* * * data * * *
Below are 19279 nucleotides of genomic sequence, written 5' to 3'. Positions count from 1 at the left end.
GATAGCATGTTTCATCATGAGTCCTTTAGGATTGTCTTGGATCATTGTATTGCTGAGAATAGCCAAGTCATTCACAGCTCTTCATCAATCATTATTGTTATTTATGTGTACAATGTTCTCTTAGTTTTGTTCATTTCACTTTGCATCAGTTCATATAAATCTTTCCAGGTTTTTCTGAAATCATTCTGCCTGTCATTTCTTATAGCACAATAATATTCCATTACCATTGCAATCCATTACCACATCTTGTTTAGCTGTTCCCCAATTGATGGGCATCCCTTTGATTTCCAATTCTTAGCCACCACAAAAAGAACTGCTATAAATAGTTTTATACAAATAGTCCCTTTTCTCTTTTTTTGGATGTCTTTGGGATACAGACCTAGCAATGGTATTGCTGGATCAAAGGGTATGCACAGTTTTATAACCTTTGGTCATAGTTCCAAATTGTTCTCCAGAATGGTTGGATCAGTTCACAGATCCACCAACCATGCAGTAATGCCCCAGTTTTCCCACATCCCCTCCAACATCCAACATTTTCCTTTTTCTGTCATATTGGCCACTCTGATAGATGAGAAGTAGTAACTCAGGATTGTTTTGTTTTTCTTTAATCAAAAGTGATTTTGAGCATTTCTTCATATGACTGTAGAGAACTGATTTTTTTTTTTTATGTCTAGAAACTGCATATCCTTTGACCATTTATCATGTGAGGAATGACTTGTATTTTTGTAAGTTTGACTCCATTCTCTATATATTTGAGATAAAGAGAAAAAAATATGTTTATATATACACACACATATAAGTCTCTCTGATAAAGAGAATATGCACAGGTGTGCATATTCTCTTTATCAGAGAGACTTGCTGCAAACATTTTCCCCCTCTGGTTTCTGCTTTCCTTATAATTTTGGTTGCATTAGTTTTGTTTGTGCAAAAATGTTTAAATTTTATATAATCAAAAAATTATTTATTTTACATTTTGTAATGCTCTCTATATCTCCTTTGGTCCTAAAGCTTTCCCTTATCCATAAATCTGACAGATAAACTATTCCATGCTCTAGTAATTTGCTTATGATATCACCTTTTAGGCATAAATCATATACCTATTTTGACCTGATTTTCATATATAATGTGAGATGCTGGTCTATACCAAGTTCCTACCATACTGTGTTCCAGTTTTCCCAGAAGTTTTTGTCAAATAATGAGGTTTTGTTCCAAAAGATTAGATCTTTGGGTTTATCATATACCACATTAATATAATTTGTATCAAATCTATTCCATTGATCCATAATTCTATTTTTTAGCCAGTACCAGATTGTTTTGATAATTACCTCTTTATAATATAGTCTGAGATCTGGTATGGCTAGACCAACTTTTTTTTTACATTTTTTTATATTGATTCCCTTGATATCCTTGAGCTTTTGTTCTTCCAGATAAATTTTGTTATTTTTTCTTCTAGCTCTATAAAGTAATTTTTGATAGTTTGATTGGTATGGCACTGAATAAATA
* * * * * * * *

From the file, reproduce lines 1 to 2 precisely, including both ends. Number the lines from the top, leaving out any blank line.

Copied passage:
Below are 19279 nucleotides of genomic sequence, written 5' to 3'. Positions count from 1 at the left end.
GATAGCATGTTTCATCATGAGTCCTTTAGGATTGTCTTGGATCATTGTATTGCTGAGAATAGCCAAGTCATTCACAGCTCTTCATCAATCATTATTGTTATTTATGTGTACAATGTTCTCTTAGTTTTGTTCATTTCACTTTGCATCAGTTCATATAAATCTTTCCAGGTTTTTCTGAAATCATTCTGCCTGTCATTTCTTATAGCACAATAATATTCCATTACCATTGCAATCCATTACCACATCTTGTTTAGCTGTTCCCCAATTGATGGGCATCCCTTTGATTTCCAATTCTTAGCCACCACAAAAAGAACTGCTATAAATAGTTTTATACAAATAGTCCCTTTTCTCTTTTTTTGGATGTCTTTGGGATACAGACCTAGCAATGGTATTGCTGGATCAAAGGGTATGCACAGTTTTATAACCTTTGGTCATAGTTCCAAATTGTTCTCCAGAATGGTTGGATCAGTTCACAGATCCACCAACCATGCAGTAATGCCCCAGTTTTCCCACATCCCCTCCAACATCCAACATTTTCCTTTTTCTGTCATATTGGCCACTCTGATAGATGAGAAGTAGTAACTCAGGATTGTTTTGTTTTTCTTTAATCAAAAGTGATTTTGAGCATTTCTTCATATGACTGTAGAGAACTGATTTTTTTTTTTTATGTCTAGAAACTGCATATCCTTTGACCATTTATCATGTGAGGAATGACTTGTATTTTTGTAAGTTTGACTCCATTCTCTATATATTTGAGATAAAGAGAAAAAAATATGTTTATATATACACACACATATAAGTCTCTCTGATAAAGAGAATATGCACAGGTGTGCATATTCTCTTTATCAGAGAGACTTGCTGCAAACATTTTCCCCCTCTGGTTTCTGCTTTCCTTATAATTTTGGTTGCATTAGTTTTGTTTGTGCAAAAATGTTTAAATTTTATATAATCAAAAAATTATTTATTTTACATTTTGTAATGCTCTCTATATCTCCTTTGGTCCTAAAGCTTTCCCTTATCCATAAATCTGACAGATAAACTATTCCATGCTCTAGTAATTTGCTTATGATATCACCTTTTAGGCATAAATCATATACCTATTTTGACCTGATTTTCATATATAATGTGAGATGCTGGTCTATACCAAGTTCCTACCATACTGTGTTCCAGTTTTCCCAGAAGTTTTTGTCAAATAATGAGGTTTTGTTCCAAAAGATTAGATCTTTGGGTTTATCATATACCACATTAATATAATTTGTATCAAATCTATTCCATTGATCCATAATTCTATTTTTTAGCCAGTACCAGATTGTTTTGATAATTACCTCTTTATAATATAGTCTGAGATCTGGTATGGCTAGACCAACTTTTTTTTTACATTTTTTTATATTGATTCCCTTGATATCCTTGAGCTTTTGTTCTTCCAGATAAATTTTGTTATTTTTTCTTCTAGCTCTATAAAGTAATTTTTGATAGTTTGATTGGTATGGCACTGAATAAATA